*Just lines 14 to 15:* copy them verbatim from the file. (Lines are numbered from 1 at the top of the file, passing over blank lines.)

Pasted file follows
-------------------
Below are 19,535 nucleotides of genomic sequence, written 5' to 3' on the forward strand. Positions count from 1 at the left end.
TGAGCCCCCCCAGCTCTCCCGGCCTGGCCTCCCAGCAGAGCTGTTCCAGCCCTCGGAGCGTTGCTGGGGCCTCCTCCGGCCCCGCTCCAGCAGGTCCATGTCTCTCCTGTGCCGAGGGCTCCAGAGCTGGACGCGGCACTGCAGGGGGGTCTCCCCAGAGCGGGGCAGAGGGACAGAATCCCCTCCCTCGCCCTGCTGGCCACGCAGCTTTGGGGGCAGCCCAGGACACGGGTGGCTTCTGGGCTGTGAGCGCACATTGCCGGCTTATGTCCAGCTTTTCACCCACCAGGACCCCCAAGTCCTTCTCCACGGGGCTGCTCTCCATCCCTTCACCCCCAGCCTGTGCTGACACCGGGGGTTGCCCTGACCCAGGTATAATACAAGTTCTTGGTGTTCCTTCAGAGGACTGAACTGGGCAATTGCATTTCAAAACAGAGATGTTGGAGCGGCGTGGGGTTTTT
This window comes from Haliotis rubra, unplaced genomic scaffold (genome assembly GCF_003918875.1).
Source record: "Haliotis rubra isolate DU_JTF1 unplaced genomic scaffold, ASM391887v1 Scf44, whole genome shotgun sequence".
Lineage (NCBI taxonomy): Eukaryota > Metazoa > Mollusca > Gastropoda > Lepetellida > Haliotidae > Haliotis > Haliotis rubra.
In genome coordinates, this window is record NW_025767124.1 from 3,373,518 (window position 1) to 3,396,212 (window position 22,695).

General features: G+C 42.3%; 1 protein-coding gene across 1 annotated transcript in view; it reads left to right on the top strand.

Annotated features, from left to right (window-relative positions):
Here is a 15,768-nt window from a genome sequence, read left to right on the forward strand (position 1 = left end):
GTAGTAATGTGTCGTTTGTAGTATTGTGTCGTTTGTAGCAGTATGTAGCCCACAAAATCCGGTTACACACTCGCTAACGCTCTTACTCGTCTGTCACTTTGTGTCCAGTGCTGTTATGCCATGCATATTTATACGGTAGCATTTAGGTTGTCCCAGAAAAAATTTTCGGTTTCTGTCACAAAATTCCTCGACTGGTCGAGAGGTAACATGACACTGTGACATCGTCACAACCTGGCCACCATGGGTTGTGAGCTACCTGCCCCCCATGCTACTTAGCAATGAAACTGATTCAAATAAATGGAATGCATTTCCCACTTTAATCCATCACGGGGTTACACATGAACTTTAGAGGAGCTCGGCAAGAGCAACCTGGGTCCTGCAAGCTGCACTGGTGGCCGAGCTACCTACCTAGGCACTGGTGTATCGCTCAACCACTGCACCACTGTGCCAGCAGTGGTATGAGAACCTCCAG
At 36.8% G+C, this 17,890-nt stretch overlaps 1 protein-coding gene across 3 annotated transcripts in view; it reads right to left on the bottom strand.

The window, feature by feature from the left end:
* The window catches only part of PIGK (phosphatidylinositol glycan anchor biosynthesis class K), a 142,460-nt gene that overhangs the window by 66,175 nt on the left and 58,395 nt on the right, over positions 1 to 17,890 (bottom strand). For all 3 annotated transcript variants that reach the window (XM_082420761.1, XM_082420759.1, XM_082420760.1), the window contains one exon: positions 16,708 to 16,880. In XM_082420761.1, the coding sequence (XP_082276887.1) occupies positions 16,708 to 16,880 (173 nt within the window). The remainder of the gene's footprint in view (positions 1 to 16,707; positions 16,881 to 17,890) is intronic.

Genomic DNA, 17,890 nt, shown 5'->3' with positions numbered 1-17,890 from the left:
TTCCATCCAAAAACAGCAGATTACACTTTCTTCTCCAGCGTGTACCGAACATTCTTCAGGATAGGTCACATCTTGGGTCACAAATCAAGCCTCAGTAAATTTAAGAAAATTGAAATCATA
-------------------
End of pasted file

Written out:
Genomic DNA, 17,890 nt, shown 5'->3' with positions numbered 1-17,890 from the left:
TTCCATCCAAAAACAGCAGATTACACTTTCTTCTCCAGCGTGTACCGAACATTCTTCAGGATAGGTCACATCTTGGGTCACAAATCAAGCCTCAGTAAATTTAAGAAAATTGAAATCATA